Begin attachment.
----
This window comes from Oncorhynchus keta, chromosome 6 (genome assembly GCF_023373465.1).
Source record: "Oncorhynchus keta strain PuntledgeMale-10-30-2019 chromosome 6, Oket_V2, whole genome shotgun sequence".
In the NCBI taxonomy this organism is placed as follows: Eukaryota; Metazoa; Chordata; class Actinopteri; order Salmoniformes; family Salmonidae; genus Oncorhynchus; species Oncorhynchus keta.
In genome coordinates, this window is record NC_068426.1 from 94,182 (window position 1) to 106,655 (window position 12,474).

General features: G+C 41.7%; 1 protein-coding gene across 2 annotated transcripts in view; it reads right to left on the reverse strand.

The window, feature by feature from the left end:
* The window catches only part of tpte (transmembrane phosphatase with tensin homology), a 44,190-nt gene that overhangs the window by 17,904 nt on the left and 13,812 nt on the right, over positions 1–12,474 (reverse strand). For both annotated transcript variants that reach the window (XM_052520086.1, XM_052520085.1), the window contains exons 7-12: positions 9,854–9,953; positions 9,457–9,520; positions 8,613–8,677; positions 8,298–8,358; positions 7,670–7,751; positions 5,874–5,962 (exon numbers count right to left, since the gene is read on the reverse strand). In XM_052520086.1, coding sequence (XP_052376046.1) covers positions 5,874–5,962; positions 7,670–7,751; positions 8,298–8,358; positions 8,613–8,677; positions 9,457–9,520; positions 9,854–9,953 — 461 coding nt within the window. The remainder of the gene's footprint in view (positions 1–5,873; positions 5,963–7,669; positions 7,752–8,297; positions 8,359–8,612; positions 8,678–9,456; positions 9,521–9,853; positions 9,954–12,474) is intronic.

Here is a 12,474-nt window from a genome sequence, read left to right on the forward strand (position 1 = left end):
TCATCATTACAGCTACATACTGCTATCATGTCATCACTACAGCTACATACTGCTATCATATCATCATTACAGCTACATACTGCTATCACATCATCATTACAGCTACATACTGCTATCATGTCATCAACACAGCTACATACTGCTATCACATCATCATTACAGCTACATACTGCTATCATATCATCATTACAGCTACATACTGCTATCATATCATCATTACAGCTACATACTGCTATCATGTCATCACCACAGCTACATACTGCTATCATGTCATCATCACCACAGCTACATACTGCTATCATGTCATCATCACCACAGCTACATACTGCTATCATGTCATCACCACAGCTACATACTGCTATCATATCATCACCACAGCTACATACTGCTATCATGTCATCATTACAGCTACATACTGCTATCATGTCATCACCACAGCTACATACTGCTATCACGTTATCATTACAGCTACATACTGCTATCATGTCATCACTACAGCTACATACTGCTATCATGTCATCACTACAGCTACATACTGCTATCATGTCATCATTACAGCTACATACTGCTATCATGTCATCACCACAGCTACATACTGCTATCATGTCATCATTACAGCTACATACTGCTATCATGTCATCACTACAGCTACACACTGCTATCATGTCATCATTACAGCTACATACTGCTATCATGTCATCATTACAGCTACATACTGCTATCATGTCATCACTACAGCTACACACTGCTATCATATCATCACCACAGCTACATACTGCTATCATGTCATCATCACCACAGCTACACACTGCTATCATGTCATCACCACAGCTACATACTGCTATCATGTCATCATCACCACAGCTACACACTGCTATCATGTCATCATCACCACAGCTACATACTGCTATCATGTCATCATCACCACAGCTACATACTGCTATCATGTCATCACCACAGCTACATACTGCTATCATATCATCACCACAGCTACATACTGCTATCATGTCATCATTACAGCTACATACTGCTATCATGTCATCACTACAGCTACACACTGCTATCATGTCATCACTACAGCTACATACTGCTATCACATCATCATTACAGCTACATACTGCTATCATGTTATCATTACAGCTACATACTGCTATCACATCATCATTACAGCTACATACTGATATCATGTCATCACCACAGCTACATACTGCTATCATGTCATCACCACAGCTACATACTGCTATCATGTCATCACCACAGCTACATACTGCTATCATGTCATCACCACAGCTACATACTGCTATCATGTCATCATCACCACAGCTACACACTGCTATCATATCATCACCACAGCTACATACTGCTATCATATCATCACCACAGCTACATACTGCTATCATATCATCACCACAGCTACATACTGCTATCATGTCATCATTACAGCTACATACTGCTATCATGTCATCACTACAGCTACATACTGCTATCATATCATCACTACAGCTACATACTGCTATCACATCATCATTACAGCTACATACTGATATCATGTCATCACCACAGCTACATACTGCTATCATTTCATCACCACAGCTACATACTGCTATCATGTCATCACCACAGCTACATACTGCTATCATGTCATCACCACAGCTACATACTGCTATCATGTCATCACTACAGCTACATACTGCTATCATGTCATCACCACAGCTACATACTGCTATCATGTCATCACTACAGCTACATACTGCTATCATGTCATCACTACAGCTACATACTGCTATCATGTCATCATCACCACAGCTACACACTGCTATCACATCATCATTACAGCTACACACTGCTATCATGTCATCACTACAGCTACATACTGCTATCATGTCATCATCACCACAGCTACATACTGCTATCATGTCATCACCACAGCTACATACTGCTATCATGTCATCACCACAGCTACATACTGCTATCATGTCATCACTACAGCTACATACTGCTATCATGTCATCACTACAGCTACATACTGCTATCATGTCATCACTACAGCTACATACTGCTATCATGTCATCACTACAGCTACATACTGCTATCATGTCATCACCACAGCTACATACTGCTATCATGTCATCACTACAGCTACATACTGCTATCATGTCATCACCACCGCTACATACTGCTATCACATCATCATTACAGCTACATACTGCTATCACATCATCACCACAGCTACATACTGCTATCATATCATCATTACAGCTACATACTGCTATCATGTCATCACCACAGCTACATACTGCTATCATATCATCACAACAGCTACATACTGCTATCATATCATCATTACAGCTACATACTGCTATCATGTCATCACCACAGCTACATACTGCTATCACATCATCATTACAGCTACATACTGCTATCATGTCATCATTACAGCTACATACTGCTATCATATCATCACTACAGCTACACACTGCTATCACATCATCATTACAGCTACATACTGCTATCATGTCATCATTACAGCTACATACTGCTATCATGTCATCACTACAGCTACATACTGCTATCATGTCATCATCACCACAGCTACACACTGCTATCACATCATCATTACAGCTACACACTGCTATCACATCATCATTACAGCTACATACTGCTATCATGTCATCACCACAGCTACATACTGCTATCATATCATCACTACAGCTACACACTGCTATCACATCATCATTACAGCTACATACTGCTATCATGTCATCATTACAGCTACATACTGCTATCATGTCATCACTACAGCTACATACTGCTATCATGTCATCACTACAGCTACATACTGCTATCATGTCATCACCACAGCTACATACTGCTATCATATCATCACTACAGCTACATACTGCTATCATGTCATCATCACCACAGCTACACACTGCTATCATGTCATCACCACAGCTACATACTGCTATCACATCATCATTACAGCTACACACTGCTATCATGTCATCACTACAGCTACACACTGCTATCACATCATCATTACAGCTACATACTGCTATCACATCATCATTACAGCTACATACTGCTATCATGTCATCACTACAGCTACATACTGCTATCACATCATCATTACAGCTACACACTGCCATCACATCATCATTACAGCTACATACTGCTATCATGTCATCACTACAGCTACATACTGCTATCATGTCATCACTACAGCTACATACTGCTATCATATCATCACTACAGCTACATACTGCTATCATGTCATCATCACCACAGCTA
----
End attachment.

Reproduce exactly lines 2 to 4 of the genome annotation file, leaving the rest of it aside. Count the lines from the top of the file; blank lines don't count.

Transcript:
Source record: "Oncorhynchus keta strain PuntledgeMale-10-30-2019 chromosome 6, Oket_V2, whole genome shotgun sequence".
In the NCBI taxonomy this organism is placed as follows: Eukaryota; Metazoa; Chordata; class Actinopteri; order Salmoniformes; family Salmonidae; genus Oncorhynchus; species Oncorhynchus keta.
In genome coordinates, this window is record NC_068426.1 from 94,182 (window position 1) to 106,655 (window position 12,474).